Household recycling is not happening as most people expect, and authorities are scrambling to respond.

The ABC’s 4 Corners this week revealed hundreds of thousands of tonnes of glass are being stockpiled and landfilled instead of being recycled.

The practice could be in breach of EPA rules in some states, with recycling plant operators saying their industry has become “unsustainable” with “no viable market” for the nation’s waste.

At the heart of the story is a recycling company called Polytrade, which has opened the door on the widespread dumping of recyclable goods in an effort to raise awareness about the issues the industry faces.

“We are back in the dark age and we don't know what to do. We are receiving more and more glass with nowhere to go,” Polytrade Rydalmere manager Nathan Ung told Four Corners.

“The predicament at the moment is there's no viable market anymore, there's nowhere for the glass to go.”

Companies are doing nothing because it is cheaper to import new glass bottles than to recycle them.

The NSW Environmental Protection Authority (EPA) has limits on the amounts of material that can be stockpiled, but Polytrade says the regulator is aware of the stockpiling issue and has done nothing.

The ABC has also published leaked audio appearing to show the NSW EPA's director of waste management, chief regulator Steve Beaman, joking about the lack of regulation on the dumping of glass in Queensland.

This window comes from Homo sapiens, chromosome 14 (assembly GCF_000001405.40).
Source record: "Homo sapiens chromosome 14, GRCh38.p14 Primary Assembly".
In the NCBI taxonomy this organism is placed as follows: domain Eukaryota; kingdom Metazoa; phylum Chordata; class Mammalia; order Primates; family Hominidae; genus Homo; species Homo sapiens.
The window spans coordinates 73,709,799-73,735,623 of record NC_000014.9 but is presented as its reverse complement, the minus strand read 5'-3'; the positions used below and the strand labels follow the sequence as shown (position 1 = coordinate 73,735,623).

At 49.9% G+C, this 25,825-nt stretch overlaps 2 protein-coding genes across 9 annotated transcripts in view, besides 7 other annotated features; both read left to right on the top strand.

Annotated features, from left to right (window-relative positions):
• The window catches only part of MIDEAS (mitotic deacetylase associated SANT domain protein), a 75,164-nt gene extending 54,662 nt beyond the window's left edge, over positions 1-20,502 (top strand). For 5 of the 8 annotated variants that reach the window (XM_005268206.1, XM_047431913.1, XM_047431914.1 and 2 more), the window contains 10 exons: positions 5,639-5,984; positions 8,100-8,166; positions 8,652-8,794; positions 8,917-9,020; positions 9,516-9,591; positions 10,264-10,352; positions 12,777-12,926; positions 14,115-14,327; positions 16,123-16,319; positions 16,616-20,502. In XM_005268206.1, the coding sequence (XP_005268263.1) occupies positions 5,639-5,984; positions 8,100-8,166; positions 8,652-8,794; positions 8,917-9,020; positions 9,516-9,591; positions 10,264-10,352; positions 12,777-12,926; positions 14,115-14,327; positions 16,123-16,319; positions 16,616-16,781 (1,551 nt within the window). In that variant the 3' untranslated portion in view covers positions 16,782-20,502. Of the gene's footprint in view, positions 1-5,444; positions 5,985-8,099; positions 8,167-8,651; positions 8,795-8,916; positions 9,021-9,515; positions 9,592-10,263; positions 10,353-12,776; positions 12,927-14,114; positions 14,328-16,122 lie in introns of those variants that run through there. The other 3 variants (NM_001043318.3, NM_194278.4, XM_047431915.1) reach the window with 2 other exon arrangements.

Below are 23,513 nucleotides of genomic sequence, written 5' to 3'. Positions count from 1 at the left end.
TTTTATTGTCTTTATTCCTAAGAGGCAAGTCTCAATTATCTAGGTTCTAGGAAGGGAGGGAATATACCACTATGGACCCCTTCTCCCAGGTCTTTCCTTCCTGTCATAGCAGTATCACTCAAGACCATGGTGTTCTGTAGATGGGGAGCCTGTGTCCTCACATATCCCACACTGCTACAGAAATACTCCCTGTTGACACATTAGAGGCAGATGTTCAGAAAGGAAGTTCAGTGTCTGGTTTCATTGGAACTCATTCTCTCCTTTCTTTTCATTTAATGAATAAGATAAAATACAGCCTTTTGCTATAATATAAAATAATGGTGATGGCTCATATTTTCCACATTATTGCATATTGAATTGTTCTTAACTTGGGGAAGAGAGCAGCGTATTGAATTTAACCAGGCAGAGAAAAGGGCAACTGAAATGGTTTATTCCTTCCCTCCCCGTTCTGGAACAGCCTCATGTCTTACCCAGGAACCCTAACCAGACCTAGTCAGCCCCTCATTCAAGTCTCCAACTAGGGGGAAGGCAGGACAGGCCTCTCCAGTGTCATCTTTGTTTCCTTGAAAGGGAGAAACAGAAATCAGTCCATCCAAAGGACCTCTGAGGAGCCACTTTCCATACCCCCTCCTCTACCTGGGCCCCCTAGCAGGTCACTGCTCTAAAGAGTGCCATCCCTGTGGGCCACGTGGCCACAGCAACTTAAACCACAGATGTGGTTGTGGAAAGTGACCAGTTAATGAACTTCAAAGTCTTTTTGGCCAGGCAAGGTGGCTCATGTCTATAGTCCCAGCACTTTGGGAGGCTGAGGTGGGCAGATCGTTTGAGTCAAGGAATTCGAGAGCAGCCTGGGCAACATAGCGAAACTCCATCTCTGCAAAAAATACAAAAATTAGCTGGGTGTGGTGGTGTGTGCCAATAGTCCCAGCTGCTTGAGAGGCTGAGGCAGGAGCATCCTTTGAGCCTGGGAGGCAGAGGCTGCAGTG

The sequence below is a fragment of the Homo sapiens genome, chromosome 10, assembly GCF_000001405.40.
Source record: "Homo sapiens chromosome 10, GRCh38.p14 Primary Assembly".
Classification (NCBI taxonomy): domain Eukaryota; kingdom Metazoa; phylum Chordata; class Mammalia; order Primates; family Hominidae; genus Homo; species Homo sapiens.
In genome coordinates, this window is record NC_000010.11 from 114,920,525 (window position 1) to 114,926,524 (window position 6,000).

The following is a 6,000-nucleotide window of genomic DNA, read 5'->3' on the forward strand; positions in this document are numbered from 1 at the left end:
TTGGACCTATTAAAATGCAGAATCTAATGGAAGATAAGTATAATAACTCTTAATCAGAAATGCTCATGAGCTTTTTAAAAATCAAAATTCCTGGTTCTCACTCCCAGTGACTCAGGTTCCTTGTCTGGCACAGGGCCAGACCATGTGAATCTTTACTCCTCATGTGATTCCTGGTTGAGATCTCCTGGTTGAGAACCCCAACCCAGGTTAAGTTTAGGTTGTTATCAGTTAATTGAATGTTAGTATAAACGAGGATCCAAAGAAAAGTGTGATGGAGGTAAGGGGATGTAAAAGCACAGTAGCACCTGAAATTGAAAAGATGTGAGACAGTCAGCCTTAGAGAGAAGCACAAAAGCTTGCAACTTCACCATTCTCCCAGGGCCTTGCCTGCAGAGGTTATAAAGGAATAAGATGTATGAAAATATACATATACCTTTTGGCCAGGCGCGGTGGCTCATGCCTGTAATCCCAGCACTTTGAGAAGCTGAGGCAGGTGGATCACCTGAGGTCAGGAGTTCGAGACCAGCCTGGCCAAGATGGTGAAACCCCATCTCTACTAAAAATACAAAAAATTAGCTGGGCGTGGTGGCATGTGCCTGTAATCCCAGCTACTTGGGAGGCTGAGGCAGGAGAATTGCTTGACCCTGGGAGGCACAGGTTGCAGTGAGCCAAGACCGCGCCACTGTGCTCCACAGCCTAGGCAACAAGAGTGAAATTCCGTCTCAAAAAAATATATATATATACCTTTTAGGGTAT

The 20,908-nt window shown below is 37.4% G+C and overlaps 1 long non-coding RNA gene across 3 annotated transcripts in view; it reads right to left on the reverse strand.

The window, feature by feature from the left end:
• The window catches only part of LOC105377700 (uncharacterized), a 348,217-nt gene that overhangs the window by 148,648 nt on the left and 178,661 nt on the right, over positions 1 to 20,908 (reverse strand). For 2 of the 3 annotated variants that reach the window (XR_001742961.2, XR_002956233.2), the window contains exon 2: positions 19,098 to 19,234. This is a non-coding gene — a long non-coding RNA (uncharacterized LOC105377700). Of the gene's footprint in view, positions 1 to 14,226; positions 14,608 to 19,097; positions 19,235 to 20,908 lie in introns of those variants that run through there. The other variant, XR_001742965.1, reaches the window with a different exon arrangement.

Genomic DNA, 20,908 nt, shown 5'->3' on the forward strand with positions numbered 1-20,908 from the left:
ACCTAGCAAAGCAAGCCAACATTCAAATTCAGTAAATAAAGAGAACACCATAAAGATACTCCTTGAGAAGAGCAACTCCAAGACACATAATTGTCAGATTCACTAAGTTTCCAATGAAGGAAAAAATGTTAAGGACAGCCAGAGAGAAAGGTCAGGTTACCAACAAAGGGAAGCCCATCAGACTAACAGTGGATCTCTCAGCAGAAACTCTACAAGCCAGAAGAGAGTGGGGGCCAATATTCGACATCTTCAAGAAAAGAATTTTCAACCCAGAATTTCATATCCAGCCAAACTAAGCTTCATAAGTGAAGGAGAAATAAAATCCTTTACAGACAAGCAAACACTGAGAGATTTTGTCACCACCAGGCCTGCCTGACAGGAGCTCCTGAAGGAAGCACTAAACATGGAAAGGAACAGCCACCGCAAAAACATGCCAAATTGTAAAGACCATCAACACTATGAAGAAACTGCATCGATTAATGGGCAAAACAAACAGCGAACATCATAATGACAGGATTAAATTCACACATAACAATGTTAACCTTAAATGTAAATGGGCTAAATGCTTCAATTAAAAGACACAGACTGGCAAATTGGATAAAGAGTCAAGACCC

Queensland Premier Annastacia Palaszczuk is seeking urgent talks with the Premier of New South Wales over the dumping.

Angry residents have raised their voices about the duping of the ACT’s glass outside of Canberra.

“We're dumbfounded because we're receiving glass every day, we don't know what to do with it,” Mr Ung said.

“We're forced to stockpile it, and yet there's an EPA regulation that there's a stockpile ruling that we can't stockpile to a certain amount.”

Australian Council of Recycling (ACOR) president Grant Musgrove likened the situation to the decline of the mining industry.

“We have government inaction plus a perfect storm with low commodity prices,” he said.

“You've got governments taking landfill levy and not allocating it for their intended purpose.

“Regulations that aren't strong enough to give support to legitimate operators, good operators.

“We don't have the support for those.

“Some governments are very responsive and are doing everything they can, and some governments are caught napping or simply hope it would all go away.”

Mr Musgrove said that in Victoria, “hundreds of millions of dollars being raised as revenue from the landfill levy” was being used “to prop up a state government budget”.